We’re making movies!
- You have until November 15th.
- We’re suggesting 15 minutes, but I won’t fault you if you go longer.
- We’re requiring that the film be in a 4:3 aspect ratio, and in standard definition.
- We’re suggesting that it be an entirely original work constructed from scratch between the time you encountered the poster for the first time and the submission deadline, but I won’t fault you if you submit a piece you’ve been working on for a while.
- This can be done for free! A cellphone or a webcam and a copy of Kdenlive is more than enough to produce an enjoyable film.
- Equipment, Education, and Resources for filmmakers are available from the Maker Space.
- We welcome Team submissions, and will be happy to facilitate matching potential participants with other team members.
- First time filmmakers are highly encouraged to participate.
- We are requiring all submissions to be licensed under a Creative Commons license. See the Creative Commons license picker for more information. (I’ll be using the CC-BY-SA license, for reasons I outlined on my blog, but you’re welcome to use whichever open content license makes the most sense to you.)
- While this is a Maker Space project, we accept remote submissions.
- You can send us submissions on VHS, DVD, or flash drive to:
54 Kiker St
- or upload it to peertube, the internet archive, a personal nextcloud/owncloud instance, your own website, or through our drag and drop file sharing app (using the password becomethemedia2021 ), and shoot an email with a link to it to email@example.com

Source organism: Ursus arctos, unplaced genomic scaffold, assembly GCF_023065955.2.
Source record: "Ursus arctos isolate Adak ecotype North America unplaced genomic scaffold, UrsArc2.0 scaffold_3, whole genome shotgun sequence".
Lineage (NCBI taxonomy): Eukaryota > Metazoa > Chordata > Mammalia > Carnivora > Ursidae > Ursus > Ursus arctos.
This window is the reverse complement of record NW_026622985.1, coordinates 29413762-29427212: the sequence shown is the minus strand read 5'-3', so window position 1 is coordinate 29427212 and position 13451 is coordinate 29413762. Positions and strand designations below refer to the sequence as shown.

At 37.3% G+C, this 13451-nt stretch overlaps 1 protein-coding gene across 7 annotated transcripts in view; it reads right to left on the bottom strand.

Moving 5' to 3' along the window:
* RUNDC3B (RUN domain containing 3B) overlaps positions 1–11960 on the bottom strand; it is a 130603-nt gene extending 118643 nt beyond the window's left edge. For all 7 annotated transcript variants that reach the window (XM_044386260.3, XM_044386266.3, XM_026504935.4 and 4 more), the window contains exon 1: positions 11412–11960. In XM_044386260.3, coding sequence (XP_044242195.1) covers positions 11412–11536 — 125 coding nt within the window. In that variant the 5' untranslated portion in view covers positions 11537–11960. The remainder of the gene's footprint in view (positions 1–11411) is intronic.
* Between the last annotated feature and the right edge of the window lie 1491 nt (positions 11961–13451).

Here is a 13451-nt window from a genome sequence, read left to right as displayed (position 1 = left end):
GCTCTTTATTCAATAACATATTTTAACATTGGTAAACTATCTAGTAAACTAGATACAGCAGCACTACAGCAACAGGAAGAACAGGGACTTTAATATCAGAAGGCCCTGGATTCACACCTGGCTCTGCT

- Please note that the above does not mention Dropbox, google drive, youtube, facebook, or any other commercial file sharing service. Entries shared through a commercial service will be disqualified.
Because you can make movies in our maker space, and we want to encourage people to take advantage of those facilities. Because open alternatives to commercial video sharing sites need a boost of content. And, most importantly, because it’ll be fun.
Well, no. We must create our own media.
See, it’s like this: When we buy media from major corporations, we transfer money (and therefore power) out of our local communities, and in to the pockets of CEOs and shareholders. When we make media, or watch media from our communities, that same wealth (and power) stays within our communities.
Until recently, there were economic and logistic obstacles that prevented communities from providing the same kind of Community alternatives for most kinds of media. Thankfully, this is no longer true.
Countless news stories of the last few years broke on Twitter, or Facebook thanks to a citizen journalist and their smartphone. There have been many TV show style series released on the web, from amateurs and professionals alike.
People are making their own media, and that’s awesome.
For the first time in the history of mass broadcasting, anyone can reach an audience of millions. (Sure, at the moment, we largely rely on corporate behemoths like Google and Facebook to do it, but the DIY Tech movement is well underway.)
The products of modern hobbyists can rival and surpass the output of media conglomerates both in terms of quality and consumption in nearly every field.
So, let’s do it.
Because they’re harmful!
They profit off of your free labor, and extract value from the things that you produce in order to further enrich some of the richest people on the planet. They also tend to spread messages of unfounded conspiracy theories, hatred and violence at a disproportionate rate. See Social Media Revolution for more thoughts on this topic.
Because, for most creators, the problem isn’t piracy, it’s obscurity. We help us, and the creative commons license helps us help us.
Are there prizes?
Several! Exact details to come, but selected films will be awarded with plaques or trophies and a cash prize.